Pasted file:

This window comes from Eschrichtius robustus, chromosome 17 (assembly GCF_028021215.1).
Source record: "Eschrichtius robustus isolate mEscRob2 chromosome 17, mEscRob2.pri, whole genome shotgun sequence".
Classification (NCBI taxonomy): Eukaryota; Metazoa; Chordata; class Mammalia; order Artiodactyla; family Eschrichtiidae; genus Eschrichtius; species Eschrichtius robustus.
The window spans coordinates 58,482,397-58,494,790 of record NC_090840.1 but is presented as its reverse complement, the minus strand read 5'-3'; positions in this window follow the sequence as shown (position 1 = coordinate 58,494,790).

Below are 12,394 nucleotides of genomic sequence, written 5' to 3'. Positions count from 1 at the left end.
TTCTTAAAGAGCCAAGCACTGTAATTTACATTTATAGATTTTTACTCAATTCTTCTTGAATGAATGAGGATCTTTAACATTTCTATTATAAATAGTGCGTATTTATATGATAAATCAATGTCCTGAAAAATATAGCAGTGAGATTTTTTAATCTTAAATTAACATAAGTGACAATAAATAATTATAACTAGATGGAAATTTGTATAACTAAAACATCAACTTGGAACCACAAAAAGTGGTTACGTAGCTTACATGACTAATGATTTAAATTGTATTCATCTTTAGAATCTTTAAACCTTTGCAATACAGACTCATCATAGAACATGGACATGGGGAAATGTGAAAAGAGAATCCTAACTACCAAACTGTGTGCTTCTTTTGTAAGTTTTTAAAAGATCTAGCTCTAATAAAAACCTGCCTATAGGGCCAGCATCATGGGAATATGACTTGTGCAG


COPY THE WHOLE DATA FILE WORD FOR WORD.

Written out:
This window comes from Eschrichtius robustus, chromosome 17 (assembly GCF_028021215.1).
Source record: "Eschrichtius robustus isolate mEscRob2 chromosome 17, mEscRob2.pri, whole genome shotgun sequence".
Classification (NCBI taxonomy): Eukaryota; Metazoa; Chordata; class Mammalia; order Artiodactyla; family Eschrichtiidae; genus Eschrichtius; species Eschrichtius robustus.
The window spans coordinates 58,482,397-58,494,790 of record NC_090840.1 but is presented as its reverse complement, the minus strand read 5'-3'; positions in this window follow the sequence as shown (position 1 = coordinate 58,494,790).

Below are 12,394 nucleotides of genomic sequence, written 5' to 3'. Positions count from 1 at the left end.
TTCTTAAAGAGCCAAGCACTGTAATTTACATTTATAGATTTTTACTCAATTCTTCTTGAATGAATGAGGATCTTTAACATTTCTATTATAAATAGTGCGTATTTATATGATAAATCAATGTCCTGAAAAATATAGCAGTGAGATTTTTTAATCTTAAATTAACATAAGTGACAATAAATAATTATAACTAGATGGAAATTTGTATAACTAAAACATCAACTTGGAACCACAAAAAGTGGTTACGTAGCTTACATGACTAATGATTTAAATTGTATTCATCTTTAGAATCTTTAAACCTTTGCAATACAGACTCATCATAGAACATGGACATGGGGAAATGTGAAAAGAGAATCCTAACTACCAAACTGTGTGCTTCTTTTGTAAGTTTTTAAAAGATCTAGCTCTAATAAAAACCTGCCTATAGGGCCAGCATCATGGGAATATGACTTGTGCAG